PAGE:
Maritime New Zealand, the agency responding to grounded cargo vessel Rena, has battled high seas and stormy weather in its effort to get oil out of the ship.
Andrew Berry, an on-scene commander for the Rena response, called for patience as oil continued to show up on New Zealand beaches.
"While we are making every effort to clean the beaches, this residual oil will continue to surface -- this is just part of the process and people will need to be patient," he said in a statement. "We will continue to direct our cleanup crews to areas where there are high concentrations of this oil coming ashore."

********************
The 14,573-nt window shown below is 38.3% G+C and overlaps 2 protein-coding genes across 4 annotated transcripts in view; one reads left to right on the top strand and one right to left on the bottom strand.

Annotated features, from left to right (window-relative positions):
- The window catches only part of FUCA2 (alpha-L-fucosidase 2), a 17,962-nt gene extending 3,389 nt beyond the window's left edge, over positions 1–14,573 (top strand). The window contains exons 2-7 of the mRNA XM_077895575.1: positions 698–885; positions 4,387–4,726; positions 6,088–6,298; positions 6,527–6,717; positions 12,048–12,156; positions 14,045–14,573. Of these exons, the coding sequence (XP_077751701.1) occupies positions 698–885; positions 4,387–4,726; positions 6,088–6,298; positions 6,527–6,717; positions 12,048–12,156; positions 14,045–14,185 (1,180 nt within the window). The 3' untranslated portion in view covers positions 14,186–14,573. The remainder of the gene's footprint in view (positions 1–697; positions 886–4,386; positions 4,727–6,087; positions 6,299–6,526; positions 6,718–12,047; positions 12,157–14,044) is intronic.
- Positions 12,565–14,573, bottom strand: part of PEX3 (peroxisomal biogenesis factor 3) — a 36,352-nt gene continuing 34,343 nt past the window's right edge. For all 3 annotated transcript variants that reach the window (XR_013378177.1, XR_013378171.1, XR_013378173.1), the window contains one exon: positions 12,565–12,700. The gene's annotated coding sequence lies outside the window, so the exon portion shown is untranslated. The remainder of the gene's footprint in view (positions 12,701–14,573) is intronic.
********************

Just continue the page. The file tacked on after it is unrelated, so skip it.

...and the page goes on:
Rough weather forced salvage teams to abandon Rena early this week, though authorities said 22 workers were back on the ship.
Divers were working to get the remaining 358 tons -- around 2,600 barrels -- of oil from a submerged fuel tank on the starboard side of the ship, which suffered major structural damage when the ship ran aground in early October.
Benedict Cumberbatch's dramatic reading of R. Kelly lyrics is just what you need
Jordana Brewster on Paul Walker: 'He was an enormous presence in my life'